Auto Review: 2018 McLaren 540C

IF you’ve ever wondered what it would be like to shrink yourself down to slot car size and zoom around a Scalextric track at full noise then we have the car for you. The lightning quick 2018 McLaren 540C.

Everything about this car screams performance; the heart racing 3.8-litre twin turbo V8 generating 397kW of power and 540Nm of torque; the paddle shift manual available at the push of a button, and track mode.

It’s got crazy good grip levels and driving dynamics, and the handling is, in a word, magnificent. That said, you can still break traction in sports mode (or even normal mode) should you so desire.

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It’s wickedly fast, fast enough that even if you don’t normally swear, this car will make you swear; and grin like a little school boy the first time you kiss a girl, or vice versa. We’re talking 0-100km/h in a blistering 3.5 seconds.

It’s the little brother to the 570S (they share the same engine and 7-speed dual clutch gearbox with the 540C slightly de-tuned) and if there’s such a thing, is meant to be the cheap model within the astounding McLaren Sports Series performance car range.

The 2018 McLaren 540C has a basic list price of $350,000 plus on-roads, but with the specs of our test vehicle, which included a McLaren Design sports interior, that price hauls its way up to $391,160, again plus on-roads.

Our beautiful Blade Silver McLaren 540C also came with optional sports exhaust, orange brake calipers, 5-spoke alloy wheels, McLaren 4-speaker sound system, and a full security pack featuring a volumetric alarm to keep it safe.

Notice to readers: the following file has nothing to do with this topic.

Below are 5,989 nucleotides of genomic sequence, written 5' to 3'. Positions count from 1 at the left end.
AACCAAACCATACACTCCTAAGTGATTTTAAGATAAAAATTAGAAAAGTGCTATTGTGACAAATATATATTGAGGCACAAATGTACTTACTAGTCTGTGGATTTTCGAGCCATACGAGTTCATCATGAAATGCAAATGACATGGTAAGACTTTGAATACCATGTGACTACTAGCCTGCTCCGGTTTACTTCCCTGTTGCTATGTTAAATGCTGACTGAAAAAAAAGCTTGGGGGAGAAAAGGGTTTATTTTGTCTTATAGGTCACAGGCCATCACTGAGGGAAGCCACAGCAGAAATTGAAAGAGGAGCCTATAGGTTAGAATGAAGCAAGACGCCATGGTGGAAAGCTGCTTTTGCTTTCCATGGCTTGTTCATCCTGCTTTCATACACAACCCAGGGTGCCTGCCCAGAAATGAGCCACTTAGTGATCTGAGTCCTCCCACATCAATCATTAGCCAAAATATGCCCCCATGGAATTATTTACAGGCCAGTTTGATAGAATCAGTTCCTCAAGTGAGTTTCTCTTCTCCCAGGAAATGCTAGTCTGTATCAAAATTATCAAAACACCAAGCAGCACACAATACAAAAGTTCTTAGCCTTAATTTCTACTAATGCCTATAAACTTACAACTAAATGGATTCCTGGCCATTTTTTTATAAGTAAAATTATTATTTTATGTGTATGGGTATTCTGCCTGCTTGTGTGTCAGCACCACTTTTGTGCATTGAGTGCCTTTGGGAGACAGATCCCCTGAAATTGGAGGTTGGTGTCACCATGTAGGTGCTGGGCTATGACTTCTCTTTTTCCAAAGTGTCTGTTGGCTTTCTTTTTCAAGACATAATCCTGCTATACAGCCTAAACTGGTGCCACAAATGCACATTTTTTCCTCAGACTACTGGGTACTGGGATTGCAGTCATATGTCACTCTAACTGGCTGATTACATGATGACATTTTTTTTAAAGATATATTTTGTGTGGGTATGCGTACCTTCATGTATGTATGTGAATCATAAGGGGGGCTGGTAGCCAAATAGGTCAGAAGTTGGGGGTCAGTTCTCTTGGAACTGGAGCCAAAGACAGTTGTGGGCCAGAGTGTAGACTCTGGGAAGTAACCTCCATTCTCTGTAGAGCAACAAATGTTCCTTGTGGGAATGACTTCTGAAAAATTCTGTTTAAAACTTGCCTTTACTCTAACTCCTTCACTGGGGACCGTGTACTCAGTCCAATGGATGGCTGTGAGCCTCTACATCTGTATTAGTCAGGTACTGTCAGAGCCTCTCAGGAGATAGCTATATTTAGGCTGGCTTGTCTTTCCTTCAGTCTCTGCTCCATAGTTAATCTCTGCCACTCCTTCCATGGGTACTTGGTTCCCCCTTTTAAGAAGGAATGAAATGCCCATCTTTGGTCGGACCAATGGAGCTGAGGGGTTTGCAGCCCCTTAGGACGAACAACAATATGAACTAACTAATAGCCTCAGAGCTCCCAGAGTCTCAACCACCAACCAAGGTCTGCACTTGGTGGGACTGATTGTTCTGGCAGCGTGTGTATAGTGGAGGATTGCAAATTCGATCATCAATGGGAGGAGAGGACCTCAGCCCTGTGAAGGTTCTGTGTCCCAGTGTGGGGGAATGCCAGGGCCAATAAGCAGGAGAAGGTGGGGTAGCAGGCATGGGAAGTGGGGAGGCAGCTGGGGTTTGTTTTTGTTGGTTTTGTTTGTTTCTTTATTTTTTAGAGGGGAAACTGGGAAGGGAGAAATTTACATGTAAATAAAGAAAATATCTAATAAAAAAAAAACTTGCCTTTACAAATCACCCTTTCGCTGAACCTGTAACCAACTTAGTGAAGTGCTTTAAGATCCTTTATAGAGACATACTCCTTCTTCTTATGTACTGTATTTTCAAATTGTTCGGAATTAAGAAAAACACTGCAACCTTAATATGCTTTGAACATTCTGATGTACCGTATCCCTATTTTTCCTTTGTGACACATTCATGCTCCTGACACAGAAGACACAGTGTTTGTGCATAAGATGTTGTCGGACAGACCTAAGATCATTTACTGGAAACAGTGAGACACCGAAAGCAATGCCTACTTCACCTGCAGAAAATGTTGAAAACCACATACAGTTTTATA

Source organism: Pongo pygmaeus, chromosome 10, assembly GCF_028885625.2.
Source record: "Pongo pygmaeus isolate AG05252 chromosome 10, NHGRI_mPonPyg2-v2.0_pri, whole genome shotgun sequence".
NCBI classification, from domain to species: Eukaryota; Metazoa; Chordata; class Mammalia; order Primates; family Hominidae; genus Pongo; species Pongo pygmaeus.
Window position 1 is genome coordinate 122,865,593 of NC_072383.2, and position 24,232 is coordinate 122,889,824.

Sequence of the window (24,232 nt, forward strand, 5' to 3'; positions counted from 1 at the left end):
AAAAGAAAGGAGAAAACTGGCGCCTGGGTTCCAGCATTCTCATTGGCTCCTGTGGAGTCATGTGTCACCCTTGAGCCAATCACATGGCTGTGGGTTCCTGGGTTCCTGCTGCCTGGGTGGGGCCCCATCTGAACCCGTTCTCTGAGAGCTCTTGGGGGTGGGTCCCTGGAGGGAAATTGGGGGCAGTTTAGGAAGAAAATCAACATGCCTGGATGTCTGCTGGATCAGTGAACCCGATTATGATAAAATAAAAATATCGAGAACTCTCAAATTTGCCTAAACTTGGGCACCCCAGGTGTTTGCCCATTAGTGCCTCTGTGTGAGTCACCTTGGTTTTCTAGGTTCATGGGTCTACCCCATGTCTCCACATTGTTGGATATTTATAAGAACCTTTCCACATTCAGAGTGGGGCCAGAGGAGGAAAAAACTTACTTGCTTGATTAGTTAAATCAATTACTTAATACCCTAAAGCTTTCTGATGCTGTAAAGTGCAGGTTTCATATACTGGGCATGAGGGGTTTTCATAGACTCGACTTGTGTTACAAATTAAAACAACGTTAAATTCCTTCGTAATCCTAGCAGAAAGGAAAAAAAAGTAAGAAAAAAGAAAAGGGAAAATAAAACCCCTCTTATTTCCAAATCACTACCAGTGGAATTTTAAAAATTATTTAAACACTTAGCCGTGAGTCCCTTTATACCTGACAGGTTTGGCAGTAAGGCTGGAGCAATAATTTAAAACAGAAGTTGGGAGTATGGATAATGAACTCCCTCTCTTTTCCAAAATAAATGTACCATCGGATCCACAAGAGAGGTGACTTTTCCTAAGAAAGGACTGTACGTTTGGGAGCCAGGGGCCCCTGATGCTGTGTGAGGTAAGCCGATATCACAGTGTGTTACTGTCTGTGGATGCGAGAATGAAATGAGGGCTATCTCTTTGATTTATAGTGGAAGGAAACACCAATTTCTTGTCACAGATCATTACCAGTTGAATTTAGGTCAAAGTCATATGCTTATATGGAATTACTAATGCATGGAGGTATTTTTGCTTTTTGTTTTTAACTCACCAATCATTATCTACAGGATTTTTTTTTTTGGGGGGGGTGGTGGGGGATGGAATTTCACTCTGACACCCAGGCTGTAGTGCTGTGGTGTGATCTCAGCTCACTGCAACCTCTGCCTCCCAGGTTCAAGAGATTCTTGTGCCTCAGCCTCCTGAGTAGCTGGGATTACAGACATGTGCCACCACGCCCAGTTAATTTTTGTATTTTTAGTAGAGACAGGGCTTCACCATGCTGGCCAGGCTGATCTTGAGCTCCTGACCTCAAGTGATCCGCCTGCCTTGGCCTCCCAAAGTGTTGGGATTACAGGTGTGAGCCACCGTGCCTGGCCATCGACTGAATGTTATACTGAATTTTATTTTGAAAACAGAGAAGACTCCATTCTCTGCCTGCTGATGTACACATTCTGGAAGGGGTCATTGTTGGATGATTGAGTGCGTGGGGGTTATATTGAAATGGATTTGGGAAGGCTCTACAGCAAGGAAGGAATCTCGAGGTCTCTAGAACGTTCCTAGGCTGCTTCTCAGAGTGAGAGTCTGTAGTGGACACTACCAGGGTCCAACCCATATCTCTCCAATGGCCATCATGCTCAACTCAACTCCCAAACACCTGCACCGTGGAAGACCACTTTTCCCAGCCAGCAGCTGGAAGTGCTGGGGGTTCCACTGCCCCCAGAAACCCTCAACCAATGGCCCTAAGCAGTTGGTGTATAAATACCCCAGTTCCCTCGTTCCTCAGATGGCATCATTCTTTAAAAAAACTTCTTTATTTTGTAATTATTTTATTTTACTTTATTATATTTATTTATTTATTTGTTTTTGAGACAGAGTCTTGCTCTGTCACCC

It was also optioned with a lift kit which raises the ride height at the push of a button to get over speed humps and up driveways, reverse camera, front and rear parking sensors, branded floor mats and a McLaren car cover.

The McLaren 540C has an incredible 1,350kg dry weight, thanks to its carbon fibre construction. Built using the MonoCell II rigid chassis that weighs less than 80kg and provides exceptional crash protection and outstanding dynamics.

The lightweight construction coupled with the mid-mounted engine also provides one of the best power-to-weight ratios of any sports car in its class. It’s that combination, and the amazing gearbox, that make it a joy to drive.

In normal drive mode, you really don’t notice gear changes at all. Put that raised eyebrow down, we’re serious, you genuinely don’t notice it’s switched gears. The throttle blipping on the downshifts is damn near perfect too.

Throw to Sport mode and the throttle response goes next level, as do the gear shifts, both up and down. Dive on the brakes and it’s here you’ll notice as it downshifts and does it’s thing, making you feel like a real boy or girl racer.

Track mode is like taking everything we’ve talked about in this story, and attaching it to a Exocet missile. This thing goes to war with itself in track mode; it’s like unleashing a demon child – and it’s awesome.

Right then, enough about the performance because you could actually own a McLaren 540C and use it as your daily drive, we kid you not. Thanks to the lift kit, and the 144-litre boot under the bonnet (it’s mid-engined remember), it’s genuinely quite a practical car, providing you don’t need to fit kids in.